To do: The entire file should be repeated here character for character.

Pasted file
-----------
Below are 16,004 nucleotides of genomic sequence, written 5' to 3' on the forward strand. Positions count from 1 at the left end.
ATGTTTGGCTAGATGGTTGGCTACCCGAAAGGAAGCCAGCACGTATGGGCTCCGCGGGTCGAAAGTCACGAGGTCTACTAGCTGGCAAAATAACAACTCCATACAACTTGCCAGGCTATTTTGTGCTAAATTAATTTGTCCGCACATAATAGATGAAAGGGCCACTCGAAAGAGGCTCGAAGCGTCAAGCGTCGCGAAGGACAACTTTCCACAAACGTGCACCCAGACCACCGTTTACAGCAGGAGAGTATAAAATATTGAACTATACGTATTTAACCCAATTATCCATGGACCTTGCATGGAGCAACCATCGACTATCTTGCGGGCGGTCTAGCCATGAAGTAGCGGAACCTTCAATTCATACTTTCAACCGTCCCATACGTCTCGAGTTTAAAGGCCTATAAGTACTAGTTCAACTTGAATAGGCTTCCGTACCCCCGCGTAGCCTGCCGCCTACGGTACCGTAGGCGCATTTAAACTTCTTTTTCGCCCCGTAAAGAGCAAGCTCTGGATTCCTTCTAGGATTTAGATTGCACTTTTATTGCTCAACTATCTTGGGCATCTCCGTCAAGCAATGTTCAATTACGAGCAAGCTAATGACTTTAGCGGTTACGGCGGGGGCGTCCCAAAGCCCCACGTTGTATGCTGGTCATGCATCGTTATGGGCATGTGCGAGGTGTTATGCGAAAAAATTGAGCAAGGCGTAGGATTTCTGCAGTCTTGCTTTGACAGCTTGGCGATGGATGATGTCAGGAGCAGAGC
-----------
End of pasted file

Below are 16,004 nucleotides of genomic sequence, written 5' to 3' on the forward strand. Positions count from 1 at the left end.
ATGTTTGGCTAGATGGTTGGCTACCCGAAAGGAAGCCAGCACGTATGGGCTCCGCGGGTCGAAAGTCACGAGGTCTACTAGCTGGCAAAATAACAACTCCATACAACTTGCCAGGCTATTTTGTGCTAAATTAATTTGTCCGCACATAATAGATGAAAGGGCCACTCGAAAGAGGCTCGAAGCGTCAAGCGTCGCGAAGGACAACTTTCCACAAACGTGCACCCAGACCACCGTTTACAGCAGGAGAGTATAAAATATTGAACTATACGTATTTAACCCAATTATCCATGGACCTTGCATGGAGCAACCATCGACTATCTTGCGGGCGGTCTAGCCATGAAGTAGCGGAACCTTCAATTCATACTTTCAACCGTCCCATACGTCTCGAGTTTAAAGGCCTATAAGTACTAGTTCAACTTGAATAGGCTTCCGTACCCCCGCGTAGCCTGCCGCCTACGGTACCGTAGGCGCATTTAAACTTCTTTTTCGCCCCGTAAAGAGCAAGCTCTGGATTCCTTCTAGGATTTAGATTGCACTTTTATTGCTCAACTATCTTGGGCATCTCCGTCAAGCAATGTTCAATTACGAGCAAGCTAATGACTTTAGCGGTTACGGCGGGGGCGTCCCAAAGCCCCACGTTGTATGCTGGTCATGCATCGTTATGGGCATGTGCGAGGTGTTATGCGAAAAAATTGAGCAAGGCGTAGGATTTCTGCAGTCTTGCTTTGACAGCTTGGCGATGGATGATGTCAGGAGCAGAGC